Britain has voted to leave the European Union, results from Thursday’s landmark referendum showed.
The outcome sets the country on an uncertain path and deals the largest setback to European efforts to forge greater unity since World War Two.
World financial markets dived as nearly complete results showed a 51.7/48.3 per cent split for leaving.
Sterling suffered its biggest one-day fall of more than nine per cent against the dollar, hitting its lowest level in three decades on market fears the decision will hit investment in the world’s 5th largest economy.
The vote will initiate at least two years of messy divorce proceedings with the EU, raise questions over London’s role as a global financial capital and put huge pressure on Prime Minister David Cameron to resign, though he pledged during the campaign to stay on whatever the result.
The euro slumped around 3.5 per cent against the dollar on concerns a ‘Brexit’ vote will do wider economic and political damage to what will become a 27-member union.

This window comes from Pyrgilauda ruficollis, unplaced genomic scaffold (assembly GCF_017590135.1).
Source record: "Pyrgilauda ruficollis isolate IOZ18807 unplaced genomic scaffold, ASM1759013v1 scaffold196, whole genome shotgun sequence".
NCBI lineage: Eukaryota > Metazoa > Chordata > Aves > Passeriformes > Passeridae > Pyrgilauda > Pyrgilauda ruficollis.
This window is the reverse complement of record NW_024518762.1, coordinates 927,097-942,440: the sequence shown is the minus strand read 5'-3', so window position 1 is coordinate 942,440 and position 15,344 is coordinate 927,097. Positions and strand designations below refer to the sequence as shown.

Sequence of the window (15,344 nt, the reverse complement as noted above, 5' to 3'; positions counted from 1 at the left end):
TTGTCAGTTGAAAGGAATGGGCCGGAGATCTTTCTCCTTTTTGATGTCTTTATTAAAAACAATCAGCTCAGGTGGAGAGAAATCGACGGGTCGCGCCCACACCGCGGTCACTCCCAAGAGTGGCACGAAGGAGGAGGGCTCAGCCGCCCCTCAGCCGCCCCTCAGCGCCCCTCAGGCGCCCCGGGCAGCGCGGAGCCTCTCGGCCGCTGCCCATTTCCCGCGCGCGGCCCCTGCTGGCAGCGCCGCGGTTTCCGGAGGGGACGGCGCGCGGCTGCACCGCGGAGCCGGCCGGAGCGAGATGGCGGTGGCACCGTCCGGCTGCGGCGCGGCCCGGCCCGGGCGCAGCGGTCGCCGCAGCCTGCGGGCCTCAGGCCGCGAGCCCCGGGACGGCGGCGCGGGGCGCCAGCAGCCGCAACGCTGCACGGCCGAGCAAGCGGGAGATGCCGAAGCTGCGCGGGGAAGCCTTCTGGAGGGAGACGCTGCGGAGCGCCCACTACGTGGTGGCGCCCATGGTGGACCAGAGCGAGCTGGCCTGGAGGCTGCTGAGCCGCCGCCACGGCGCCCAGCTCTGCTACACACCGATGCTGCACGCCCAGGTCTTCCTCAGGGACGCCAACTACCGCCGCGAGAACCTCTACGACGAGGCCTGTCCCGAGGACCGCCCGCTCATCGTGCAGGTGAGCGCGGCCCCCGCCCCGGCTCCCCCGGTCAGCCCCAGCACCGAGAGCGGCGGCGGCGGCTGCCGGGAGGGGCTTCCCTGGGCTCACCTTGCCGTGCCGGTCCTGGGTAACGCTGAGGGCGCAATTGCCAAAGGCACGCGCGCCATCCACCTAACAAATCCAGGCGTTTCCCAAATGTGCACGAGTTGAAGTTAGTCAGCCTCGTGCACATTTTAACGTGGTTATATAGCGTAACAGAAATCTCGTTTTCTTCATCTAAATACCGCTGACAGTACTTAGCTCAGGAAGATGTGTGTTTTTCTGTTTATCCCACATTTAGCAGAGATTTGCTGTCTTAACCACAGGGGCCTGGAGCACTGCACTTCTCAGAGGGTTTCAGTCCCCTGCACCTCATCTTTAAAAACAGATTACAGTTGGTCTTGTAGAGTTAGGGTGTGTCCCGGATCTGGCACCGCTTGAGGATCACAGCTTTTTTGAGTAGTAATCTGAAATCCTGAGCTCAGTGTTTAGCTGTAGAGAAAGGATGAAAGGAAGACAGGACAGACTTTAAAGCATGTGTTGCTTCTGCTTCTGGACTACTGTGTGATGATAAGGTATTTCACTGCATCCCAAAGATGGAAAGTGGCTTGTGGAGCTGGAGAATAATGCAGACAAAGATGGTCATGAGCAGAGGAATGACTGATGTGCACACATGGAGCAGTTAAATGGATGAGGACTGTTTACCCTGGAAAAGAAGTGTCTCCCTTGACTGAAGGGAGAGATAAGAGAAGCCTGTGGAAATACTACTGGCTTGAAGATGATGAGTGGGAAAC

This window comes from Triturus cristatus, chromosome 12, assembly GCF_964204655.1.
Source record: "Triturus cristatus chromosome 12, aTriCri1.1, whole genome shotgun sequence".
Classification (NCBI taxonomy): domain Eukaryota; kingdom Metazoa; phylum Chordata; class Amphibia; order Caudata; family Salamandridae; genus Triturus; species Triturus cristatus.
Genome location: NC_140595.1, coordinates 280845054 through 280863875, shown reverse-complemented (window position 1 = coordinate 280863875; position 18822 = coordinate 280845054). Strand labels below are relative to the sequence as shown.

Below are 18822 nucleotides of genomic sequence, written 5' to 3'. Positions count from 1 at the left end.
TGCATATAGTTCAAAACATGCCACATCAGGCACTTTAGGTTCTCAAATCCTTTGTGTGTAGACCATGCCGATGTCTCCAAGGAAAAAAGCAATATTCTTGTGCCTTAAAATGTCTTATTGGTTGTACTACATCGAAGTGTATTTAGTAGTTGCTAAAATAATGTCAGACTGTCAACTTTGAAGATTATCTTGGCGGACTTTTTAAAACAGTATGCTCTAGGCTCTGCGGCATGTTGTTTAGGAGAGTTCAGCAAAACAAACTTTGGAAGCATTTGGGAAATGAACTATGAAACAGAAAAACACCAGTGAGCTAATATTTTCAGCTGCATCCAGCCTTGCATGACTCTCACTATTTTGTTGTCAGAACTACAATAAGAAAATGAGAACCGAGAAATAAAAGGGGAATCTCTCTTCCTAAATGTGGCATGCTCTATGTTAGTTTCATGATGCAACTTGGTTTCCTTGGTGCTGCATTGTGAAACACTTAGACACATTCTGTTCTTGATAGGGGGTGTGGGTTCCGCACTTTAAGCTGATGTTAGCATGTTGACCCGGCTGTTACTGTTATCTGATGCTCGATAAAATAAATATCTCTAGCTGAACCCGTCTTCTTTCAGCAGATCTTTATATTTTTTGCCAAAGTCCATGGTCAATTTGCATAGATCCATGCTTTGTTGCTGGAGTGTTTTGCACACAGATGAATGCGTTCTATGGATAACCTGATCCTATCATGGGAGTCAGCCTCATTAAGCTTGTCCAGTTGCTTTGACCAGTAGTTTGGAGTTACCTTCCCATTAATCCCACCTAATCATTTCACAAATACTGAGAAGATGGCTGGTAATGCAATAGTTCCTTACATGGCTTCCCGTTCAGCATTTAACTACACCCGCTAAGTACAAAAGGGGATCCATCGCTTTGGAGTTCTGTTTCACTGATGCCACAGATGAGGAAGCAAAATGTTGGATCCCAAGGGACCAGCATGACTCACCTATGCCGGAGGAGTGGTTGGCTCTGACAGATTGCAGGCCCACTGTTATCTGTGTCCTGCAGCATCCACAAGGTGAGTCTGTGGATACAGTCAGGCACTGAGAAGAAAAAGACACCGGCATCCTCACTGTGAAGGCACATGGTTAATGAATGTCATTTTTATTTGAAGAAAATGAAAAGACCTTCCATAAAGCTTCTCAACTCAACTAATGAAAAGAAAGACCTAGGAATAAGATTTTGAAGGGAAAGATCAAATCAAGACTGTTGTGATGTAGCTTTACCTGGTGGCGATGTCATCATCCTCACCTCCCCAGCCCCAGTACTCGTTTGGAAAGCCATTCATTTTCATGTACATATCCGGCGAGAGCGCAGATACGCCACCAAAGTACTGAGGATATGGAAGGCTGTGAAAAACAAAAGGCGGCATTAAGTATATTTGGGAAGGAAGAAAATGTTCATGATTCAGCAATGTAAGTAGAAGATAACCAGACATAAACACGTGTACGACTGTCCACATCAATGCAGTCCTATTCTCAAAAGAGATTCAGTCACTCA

There was no immediate comment from the Bank of England.
In an early mark of international concern, Japan’s top currency diplomat Masatsugu Asakawa said he would consult with Finance Minister Taro Aso on how to respond to the market moves, describing the foreign exchange moves as very rough.
Yet there was euphoria among Britain’s eurosceptic forces, claiming a victory they styled as a protest against British political leaders, big business and foreign leaders including Barack Obama who had urged Britain to stay in the bloc.
“Dare to dream that the dawn is breaking on an independent United Kingdom,” said Nigel Farage, leader of the eurosceptic UK Independence Party.
“If the predictions are right, this will be a victory for real people, a victory for ordinary people, a victory for decent people…Let June 23 go down in our history as our independence day.”